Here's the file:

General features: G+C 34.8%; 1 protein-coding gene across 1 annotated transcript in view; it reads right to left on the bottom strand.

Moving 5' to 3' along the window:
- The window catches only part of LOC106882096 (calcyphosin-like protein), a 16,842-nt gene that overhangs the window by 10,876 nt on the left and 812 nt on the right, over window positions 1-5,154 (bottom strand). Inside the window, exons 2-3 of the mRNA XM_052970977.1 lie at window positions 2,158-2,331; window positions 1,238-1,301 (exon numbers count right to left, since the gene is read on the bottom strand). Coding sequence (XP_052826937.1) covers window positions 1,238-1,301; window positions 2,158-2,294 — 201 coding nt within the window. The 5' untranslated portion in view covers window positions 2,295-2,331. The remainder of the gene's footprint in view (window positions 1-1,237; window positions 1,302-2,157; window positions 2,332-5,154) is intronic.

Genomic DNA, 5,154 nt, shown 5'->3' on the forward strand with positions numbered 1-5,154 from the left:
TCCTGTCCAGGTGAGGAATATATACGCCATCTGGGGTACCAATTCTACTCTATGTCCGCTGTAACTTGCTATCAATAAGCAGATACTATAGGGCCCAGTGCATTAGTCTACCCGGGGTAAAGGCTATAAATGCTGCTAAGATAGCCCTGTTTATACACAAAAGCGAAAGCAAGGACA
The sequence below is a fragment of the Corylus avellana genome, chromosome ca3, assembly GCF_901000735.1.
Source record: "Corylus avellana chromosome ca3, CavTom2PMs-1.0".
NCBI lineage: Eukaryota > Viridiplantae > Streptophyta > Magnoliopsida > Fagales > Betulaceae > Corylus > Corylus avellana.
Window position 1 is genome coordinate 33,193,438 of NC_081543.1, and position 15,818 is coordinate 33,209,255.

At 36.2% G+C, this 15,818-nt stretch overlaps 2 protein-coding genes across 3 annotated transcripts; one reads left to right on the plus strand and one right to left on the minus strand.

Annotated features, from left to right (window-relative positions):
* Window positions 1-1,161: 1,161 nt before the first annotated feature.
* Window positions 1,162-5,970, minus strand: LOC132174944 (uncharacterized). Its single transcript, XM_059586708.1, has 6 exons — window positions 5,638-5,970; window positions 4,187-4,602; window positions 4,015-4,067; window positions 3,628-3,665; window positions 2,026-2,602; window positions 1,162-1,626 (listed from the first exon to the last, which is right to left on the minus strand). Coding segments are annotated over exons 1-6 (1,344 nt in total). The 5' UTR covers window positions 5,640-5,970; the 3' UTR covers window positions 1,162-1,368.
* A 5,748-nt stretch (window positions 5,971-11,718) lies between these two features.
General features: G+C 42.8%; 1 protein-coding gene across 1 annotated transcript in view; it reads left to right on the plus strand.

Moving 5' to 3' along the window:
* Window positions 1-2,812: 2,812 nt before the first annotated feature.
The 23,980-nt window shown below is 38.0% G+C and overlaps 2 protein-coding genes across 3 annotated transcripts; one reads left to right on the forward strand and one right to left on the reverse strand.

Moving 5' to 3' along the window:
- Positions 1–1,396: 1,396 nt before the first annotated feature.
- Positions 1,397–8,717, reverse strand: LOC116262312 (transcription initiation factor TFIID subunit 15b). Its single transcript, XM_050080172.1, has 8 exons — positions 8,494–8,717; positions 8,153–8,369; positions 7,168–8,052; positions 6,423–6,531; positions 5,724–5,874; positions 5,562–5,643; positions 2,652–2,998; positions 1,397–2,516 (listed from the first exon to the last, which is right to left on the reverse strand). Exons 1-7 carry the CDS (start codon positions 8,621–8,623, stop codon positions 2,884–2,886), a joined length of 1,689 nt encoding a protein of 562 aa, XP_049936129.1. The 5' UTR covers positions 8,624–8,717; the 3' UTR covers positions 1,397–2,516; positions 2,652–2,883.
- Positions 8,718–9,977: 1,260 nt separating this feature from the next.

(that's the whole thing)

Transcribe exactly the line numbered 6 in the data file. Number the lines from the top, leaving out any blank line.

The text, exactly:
The sequence below is a fragment of the Corylus avellana genome, chromosome ca3, assembly GCF_901000735.1.